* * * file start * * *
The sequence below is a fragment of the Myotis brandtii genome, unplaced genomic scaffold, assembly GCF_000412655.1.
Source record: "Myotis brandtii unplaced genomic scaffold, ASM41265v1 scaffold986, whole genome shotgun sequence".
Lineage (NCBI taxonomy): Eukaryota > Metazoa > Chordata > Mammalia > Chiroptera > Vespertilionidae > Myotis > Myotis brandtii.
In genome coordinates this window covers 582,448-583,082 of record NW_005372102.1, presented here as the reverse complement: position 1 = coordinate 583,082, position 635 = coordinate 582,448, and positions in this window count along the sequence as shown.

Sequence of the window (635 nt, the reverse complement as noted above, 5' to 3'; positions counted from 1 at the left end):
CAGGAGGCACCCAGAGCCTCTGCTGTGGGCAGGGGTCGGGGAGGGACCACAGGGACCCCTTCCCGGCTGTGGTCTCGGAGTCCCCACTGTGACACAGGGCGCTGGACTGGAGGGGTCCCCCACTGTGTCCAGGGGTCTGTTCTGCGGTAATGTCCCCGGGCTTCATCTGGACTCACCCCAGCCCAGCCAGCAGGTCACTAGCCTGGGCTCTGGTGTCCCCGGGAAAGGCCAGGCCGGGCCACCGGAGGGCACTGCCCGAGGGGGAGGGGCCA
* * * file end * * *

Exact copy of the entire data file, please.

The sequence below is a fragment of the Myotis brandtii genome, unplaced genomic scaffold, assembly GCF_000412655.1.
Source record: "Myotis brandtii unplaced genomic scaffold, ASM41265v1 scaffold986, whole genome shotgun sequence".
Lineage (NCBI taxonomy): Eukaryota > Metazoa > Chordata > Mammalia > Chiroptera > Vespertilionidae > Myotis > Myotis brandtii.
In genome coordinates this window covers 582,448-583,082 of record NW_005372102.1, presented here as the reverse complement: position 1 = coordinate 583,082, position 635 = coordinate 582,448, and positions in this window count along the sequence as shown.

Sequence of the window (635 nt, the reverse complement as noted above, 5' to 3'; positions counted from 1 at the left end):
CAGGAGGCACCCAGAGCCTCTGCTGTGGGCAGGGGTCGGGGAGGGACCACAGGGACCCCTTCCCGGCTGTGGTCTCGGAGTCCCCACTGTGACACAGGGCGCTGGACTGGAGGGGTCCCCCACTGTGTCCAGGGGTCTGTTCTGCGGTAATGTCCCCGGGCTTCATCTGGACTCACCCCAGCCCAGCCAGCAGGTCACTAGCCTGGGCTCTGGTGTCCCCGGGAAAGGCCAGGCCGGGCCACCGGAGGGCACTGCCCGAGGGGGAGGGGCCA